Aboriginal cultures.
The commissioner found that biculturalism was unable to account for a variety of regions
and communities in Canada that were neither English or French such as not only Aboriginal
people, but also Aboriginal communities in Nova Scotia
As such, it was in the 1960s that multiculturalism replaced biculturalism in Canadian
political discourse
The idea of multiculturalism was convenient for Trudeau and other Federalists, as he
believed that it might save the day for a united Canada. The “multicultural” people were
neither English, nor French, became the moral club with which to create aspirations for
Quebec (i.e., sovereignty).
b. Federal Multiculturalism Policy (1971)
Multiculturalism policy refers to the claim in 1971
This policy seems to reverse earlier attempts to assimilate new immigrants. Yet,
multiculturalism was multiculturalism within a bilingual framework. Indeed, the original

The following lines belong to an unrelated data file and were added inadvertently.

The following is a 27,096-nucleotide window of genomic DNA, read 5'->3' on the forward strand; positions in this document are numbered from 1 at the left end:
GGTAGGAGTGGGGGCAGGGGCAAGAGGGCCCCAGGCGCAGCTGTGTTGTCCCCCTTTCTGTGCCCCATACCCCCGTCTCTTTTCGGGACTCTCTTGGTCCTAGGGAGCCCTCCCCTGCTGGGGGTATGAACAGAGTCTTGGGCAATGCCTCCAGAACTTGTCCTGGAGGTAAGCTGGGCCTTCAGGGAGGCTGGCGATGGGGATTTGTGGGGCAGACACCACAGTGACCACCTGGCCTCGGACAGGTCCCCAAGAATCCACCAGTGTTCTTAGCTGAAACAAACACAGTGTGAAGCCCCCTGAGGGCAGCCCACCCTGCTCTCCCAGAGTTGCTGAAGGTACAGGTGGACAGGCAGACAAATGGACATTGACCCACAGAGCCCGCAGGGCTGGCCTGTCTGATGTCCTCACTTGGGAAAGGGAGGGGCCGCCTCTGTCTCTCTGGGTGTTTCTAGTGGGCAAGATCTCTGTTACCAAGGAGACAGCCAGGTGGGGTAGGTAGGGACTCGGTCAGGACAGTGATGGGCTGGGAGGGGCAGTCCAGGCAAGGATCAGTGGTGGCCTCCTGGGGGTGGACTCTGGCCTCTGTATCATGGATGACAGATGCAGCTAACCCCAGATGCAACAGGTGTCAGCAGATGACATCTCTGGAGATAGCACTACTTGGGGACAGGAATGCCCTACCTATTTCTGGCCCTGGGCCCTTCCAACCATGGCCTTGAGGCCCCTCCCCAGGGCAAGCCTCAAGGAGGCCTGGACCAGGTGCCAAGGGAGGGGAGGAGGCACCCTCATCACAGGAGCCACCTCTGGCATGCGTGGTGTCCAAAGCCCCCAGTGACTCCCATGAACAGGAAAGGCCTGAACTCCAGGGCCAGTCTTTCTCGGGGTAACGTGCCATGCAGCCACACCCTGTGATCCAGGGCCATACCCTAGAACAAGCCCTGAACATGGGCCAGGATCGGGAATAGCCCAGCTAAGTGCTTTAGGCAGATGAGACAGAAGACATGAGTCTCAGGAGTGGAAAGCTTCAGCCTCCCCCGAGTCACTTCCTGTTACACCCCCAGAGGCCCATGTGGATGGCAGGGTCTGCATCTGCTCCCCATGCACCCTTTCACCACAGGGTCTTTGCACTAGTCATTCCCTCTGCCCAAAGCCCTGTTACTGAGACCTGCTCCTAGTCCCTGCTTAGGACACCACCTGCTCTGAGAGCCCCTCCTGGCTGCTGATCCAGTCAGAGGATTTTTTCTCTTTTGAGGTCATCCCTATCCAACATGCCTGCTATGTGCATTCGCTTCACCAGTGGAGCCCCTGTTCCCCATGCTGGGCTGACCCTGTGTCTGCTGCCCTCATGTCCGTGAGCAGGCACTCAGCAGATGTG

English/French multiculturalism was far more important to Trudeau.
In the late 70s to early-mid 80s, the federal government allotted far more money to develop
bilingualism than it did for multiculturalism.
The Canadian Multiculturalist Council was established in 1993
c. Canadian Charter of Rights and Freedoms (1982)
The Charter included multiculturalism as an important part of the Canadian identity.
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d. Canadian Multiculturalism Act (Bill C-93, 1988)
In July of 1988, the conservative government passed the Canadian Multiculturalism Act
This act formalized the government’s multiculturalism policy, and “recognized all
Canadians as full and equal participants in Canadian society”, by establishing legislation to
protect ethnic, racial, linguistic, and religious diversity.
In 1988, multiculturalism was very much about diversity and celebrating cultural, and
religious diversity
The term “multiculturalism” was coined in 1960, and officially the multiculturalism policy